Seventeen-year-old Marisol has always dreamed of being American, learning what Americans and the US are like from television and Mrs. Rosen, an elderly expat who had employed Marisol’s mother as a maid. When she pictured an American life for herself, she dreamed of a life like Aimee and Amber’s, the title characters of her favorite American TV show. She never pictured fleeing her home in El Salvador under threat of death and stealing across the US border as “an illegal”, but after her brother is murdered and her younger sister, Gabi’s, life is also placed in equal jeopardy, she has no choice, especially because she knows everything is her fault. If she had never fallen for the charms of a beautiful girl named Liliana, Pablo might still be alive, her mother wouldn’t be in hiding and she and Gabi wouldn’t have been caught crossing the border.
But they have been caught and their asylum request will most certainly be denied. With truly no options remaining, Marisol jumps at an unusual opportunity to stay in the United States. She’s asked to become a grief keeper, taking the grief of another into her own body to save a life. It’s a risky, experimental study, but if it means Marisol can keep her sister safe, she will risk anything. She just never imagined one of the risks would be falling in love, a love that may even be powerful enough to finally help her face her own crushing grief.
The Grief Keeper is a tender tale that explores the heartbreak and consequences of when both love and human beings are branded illegal.
In recent years, there has been a lot of persecution of immigrants (especially Hispanics) by Americans. So many people have suffered in their search for a better life in the U.S. For this reason, I believe that this book is very important and I am very eager to read about this issue from the perspective of such an immigrant who is also LGBT.
9. You Asked for Perfect by Laura Silverman
Senior Ariel Stone is the perfect college applicant: first chair violin, dedicated community volunteer, and expected valedictorian. He works hard – really hard – to make his life look effortless. A failed Calculus quiz is not part of that plan. Not when he’s number one. Not when his peers can smell weakness like a freshman’s body spray.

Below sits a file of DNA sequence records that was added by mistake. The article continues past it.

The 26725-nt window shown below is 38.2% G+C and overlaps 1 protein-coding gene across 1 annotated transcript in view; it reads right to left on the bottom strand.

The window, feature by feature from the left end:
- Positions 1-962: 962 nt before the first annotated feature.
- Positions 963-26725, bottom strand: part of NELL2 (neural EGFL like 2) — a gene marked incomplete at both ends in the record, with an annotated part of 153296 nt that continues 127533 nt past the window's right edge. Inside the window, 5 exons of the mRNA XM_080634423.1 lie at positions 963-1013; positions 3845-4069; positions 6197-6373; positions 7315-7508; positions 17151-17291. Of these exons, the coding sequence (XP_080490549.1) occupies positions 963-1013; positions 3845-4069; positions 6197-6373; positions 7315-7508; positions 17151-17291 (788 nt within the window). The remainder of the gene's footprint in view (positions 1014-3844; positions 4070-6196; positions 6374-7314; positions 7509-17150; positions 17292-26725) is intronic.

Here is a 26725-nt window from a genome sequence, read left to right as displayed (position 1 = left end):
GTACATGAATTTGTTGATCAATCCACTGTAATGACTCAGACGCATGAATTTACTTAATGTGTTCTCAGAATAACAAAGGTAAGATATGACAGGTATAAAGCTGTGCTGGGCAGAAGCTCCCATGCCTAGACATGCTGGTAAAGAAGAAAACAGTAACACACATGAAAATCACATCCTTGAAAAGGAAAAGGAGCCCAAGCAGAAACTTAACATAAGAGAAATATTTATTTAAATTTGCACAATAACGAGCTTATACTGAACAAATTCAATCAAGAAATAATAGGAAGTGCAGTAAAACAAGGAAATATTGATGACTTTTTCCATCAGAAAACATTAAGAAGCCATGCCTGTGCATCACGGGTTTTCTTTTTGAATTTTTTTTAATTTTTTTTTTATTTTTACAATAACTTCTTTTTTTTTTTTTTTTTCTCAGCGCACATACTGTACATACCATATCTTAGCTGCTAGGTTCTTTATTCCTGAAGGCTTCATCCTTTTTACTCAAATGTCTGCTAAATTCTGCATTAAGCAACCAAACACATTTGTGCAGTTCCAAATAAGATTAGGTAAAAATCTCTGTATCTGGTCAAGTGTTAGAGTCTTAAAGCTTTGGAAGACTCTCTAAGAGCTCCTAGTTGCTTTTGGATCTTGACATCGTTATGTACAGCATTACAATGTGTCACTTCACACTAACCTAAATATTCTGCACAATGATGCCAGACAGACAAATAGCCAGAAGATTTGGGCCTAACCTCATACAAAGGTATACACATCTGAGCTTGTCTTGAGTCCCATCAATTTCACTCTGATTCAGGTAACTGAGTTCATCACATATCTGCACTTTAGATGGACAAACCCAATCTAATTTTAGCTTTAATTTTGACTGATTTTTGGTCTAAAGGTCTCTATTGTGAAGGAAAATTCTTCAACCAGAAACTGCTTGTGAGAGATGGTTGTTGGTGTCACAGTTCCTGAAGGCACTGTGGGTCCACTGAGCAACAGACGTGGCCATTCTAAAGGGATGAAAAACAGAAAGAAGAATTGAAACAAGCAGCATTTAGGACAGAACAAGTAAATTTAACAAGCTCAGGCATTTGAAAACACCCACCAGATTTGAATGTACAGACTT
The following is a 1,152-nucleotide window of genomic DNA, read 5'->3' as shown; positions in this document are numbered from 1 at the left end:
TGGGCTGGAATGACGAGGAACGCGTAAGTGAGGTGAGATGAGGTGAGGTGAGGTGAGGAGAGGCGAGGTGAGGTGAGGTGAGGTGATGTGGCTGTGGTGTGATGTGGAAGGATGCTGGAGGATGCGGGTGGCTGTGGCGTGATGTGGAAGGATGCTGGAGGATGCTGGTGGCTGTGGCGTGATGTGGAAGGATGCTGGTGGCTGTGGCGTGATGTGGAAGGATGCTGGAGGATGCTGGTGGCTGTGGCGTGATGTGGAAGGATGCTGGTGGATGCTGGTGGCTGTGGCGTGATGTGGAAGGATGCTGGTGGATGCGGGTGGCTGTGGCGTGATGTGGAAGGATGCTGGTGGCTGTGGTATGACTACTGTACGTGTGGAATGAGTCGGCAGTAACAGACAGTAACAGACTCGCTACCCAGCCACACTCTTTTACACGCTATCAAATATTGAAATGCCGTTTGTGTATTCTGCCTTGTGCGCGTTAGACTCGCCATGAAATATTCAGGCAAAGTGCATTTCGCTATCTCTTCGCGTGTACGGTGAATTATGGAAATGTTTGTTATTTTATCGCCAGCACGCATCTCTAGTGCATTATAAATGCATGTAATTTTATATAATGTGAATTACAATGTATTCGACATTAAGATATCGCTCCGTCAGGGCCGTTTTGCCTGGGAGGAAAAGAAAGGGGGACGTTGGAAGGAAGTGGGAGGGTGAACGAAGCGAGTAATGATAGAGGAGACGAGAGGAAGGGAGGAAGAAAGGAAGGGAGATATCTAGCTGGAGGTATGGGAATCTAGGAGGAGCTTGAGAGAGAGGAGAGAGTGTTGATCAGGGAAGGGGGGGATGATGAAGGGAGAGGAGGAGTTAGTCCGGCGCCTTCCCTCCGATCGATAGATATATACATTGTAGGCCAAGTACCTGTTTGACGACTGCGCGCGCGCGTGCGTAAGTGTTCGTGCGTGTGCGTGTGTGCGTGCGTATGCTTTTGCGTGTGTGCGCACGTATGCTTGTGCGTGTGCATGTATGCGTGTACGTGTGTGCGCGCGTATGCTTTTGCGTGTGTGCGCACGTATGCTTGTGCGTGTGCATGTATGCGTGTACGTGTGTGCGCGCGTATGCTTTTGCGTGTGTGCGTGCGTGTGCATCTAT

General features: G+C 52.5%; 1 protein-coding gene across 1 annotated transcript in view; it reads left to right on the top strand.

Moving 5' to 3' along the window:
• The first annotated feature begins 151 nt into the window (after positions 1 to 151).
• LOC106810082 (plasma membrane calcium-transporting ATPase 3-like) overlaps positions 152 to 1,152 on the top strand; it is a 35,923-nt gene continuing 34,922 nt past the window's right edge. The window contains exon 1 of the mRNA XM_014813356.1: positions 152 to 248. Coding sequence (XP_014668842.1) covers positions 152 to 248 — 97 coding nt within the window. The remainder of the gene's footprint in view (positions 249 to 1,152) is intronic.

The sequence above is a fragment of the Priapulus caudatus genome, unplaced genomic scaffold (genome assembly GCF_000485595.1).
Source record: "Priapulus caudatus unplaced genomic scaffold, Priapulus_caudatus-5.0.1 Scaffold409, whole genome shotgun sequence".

Figuring a few all-nighters will preserve his class rank, Ariel throws himself into studying. His friends will understand if he skips a few plans, and he can sleep when he graduates. Except Ariel’s grade continues to slide. Reluctantly, he gets a tutor. Amir and Ariel have never gotten along, but Amir excels in Calculus, and Ariel is out of options.
Ariel may not like Calc, but he might like Amir. Except adding a new relationship to his long list of commitments may just push him past his limit.
My first reaction when I read this was “Awww… 😍😍” Honestly, this book sounds really cute! We all need a bit of mushiness in our lives and You Asked for Perfect would be an amazing read for that!
10. We Hunt the Flame by Hafsah Faizal
People lived because she killed.
People died because he lived.
Zafira is the Hunter, disguising herself as a man when she braves the cursed forest of the Arz to feed her people. Nasir is the Prince of Death, assassinating those foolish enough to defy his autocratic father, the king. If Zafira was exposed as a girl, all of her achievements would be rejected; if Nasir displayed his compassion, his father would punish him in the most brutal of ways.